First off, The Thief by Megan Whalen Turner.
I've read this book three times now, and it gets better with each reading. Turner's skillful use of an unreliable narrator who never outright lies to the reader, but continually withholds information in such a way as to lead the reader to the wrong conclusions, makes this a landmark in the young adult genre. I picked this one back up to start a reread of the series before the fifth book, Thick as Thieves, releases later this week. (Spoiler alert: I won't be finishing the series before the release, but I will probably read at least Queen of Attolia and King of Attolia before I read Thick as Thieves, because they are both phenomenal; A Conspiracy of Kings didn't wow me as much on a first read.) I had previously rated this one three or four stars on Goodreads, based on my memory of it, but I upped that to five stars this time. It's just such a well-done book.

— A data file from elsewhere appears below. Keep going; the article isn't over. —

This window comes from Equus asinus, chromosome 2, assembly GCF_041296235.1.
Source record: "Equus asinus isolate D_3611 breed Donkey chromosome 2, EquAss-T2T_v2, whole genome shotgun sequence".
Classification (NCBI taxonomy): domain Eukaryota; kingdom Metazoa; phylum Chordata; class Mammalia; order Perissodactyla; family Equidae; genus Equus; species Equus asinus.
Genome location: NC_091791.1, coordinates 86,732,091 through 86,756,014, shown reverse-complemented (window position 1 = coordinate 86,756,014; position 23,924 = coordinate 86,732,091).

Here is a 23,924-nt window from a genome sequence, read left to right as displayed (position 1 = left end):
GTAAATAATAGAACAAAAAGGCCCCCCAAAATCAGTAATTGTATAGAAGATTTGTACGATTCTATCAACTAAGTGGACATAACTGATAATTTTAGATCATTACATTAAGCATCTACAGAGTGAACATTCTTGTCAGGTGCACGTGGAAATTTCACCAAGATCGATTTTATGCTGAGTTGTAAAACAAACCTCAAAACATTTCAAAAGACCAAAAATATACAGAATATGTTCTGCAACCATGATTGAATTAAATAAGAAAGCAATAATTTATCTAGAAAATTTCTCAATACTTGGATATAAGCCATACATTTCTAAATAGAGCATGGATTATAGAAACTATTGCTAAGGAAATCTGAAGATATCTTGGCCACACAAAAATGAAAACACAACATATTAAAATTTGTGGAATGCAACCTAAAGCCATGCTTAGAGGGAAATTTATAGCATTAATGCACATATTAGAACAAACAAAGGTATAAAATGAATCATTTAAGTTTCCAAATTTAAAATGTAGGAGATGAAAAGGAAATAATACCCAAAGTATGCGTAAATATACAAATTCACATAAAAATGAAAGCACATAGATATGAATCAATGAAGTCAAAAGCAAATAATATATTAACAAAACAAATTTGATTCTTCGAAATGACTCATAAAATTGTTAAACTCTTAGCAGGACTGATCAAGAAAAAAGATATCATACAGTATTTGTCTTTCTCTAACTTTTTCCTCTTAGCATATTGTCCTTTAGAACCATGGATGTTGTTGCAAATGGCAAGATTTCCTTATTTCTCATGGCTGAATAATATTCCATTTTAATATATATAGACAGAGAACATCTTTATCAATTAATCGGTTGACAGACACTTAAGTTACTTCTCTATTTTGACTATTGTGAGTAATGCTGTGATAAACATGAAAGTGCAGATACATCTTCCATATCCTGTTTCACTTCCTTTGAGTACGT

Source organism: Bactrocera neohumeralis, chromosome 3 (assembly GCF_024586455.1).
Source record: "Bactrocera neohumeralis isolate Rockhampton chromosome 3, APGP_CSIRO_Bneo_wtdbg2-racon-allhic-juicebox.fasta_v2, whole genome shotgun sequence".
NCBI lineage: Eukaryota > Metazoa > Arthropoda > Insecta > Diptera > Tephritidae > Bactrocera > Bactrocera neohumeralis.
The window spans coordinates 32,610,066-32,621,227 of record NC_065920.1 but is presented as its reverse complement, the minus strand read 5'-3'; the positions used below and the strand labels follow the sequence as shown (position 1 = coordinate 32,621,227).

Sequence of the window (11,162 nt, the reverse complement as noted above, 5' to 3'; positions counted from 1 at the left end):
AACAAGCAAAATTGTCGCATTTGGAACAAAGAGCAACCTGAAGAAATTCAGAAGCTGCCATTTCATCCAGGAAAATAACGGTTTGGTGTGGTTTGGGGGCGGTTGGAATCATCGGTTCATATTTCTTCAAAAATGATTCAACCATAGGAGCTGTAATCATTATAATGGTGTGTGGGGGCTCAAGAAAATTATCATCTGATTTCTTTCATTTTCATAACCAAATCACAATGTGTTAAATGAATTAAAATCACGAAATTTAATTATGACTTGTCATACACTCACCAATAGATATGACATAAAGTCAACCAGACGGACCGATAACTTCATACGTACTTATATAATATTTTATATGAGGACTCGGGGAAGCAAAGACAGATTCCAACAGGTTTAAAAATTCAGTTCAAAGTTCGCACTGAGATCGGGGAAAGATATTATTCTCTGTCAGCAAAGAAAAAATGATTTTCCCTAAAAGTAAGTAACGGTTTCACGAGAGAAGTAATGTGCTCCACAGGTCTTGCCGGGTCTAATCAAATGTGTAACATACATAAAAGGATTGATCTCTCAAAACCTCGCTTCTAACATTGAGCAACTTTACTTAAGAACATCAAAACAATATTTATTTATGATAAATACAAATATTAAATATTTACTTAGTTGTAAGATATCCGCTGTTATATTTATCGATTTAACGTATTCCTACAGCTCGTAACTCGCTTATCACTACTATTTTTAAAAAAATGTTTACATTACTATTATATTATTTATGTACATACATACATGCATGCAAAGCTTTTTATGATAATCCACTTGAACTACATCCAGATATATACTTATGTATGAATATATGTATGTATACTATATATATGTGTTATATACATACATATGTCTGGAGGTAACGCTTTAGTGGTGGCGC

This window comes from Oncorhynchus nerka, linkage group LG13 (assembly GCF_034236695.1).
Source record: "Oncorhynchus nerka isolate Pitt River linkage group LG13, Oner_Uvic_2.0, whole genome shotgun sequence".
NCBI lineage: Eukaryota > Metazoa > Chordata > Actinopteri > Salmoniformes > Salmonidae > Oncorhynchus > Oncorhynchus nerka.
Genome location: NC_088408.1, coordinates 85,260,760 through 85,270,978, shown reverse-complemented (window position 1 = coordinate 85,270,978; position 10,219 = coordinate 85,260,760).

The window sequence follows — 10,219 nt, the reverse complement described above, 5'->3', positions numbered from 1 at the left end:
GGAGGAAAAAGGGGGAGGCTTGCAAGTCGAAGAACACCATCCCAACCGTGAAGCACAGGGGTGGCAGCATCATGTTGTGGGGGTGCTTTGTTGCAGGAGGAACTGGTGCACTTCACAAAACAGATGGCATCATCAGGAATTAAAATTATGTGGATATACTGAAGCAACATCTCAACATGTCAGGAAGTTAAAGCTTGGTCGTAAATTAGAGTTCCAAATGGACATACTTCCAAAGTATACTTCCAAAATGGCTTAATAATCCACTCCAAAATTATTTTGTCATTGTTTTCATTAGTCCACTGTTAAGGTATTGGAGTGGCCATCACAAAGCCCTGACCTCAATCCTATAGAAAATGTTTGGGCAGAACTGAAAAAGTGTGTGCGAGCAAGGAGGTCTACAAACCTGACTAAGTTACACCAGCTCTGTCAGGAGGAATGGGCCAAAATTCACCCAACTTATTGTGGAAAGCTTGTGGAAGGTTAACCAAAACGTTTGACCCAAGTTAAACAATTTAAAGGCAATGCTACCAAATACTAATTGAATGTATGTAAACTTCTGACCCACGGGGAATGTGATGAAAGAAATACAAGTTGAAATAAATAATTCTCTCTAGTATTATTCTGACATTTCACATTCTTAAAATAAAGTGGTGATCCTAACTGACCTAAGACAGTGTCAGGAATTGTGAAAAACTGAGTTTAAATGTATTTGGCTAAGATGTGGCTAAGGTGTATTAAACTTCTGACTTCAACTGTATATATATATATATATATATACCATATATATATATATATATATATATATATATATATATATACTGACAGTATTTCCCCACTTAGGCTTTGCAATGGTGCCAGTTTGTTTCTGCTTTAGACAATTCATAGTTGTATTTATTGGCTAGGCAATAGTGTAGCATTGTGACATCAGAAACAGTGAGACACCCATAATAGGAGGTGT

Second on the agenda, The Gunslinger by Stephen King.
This is the first book in King's Dark Tower series, the film adaptation of which is set to premier this August. The trailer looks absolutely fabulous, and it convinced me to try the series again. I listened to the audio book of The Gunslinger three years ago, wasn't wowed out of my seat by it, and decided I'd get to the rest of the series "eventually" (which often means somewhere between one and twenty years for me). Not wanting to dive into book two (The Drawing of the Three) until I'd refreshed my memory of the first book, I listened to it again. And my reaction to it was much the same.
- Roland and the Man in Black are powerful archetypes and I love their struggle and Roland's relentless pursuit.
- The flashbacks to Roland's childhood were some of the best sections and made me want to know more about his past rather than his current conflict.
- Jake deserved better than he got (turns out book two agrees with me so far).
- The sexual content was more present and disturbing than in the other King novels I've read. (So far book two has toned this down to almost nonexistent.)
- Because this book was originally a set of short stories, it feels disjointed (even in the revised and expanded version).
Overall, The Gunslinger still does not wow me. But so far, I'm enjoying The Drawing of the Three much more. It's still not quite 'Salem's Lot or The Eyes of the Dragon for me (those being my two favorite King novels so far) but it is much closer to them than The Gunslinger.
Have you read either of these books (or series)? What did you think? Let me know in the comments.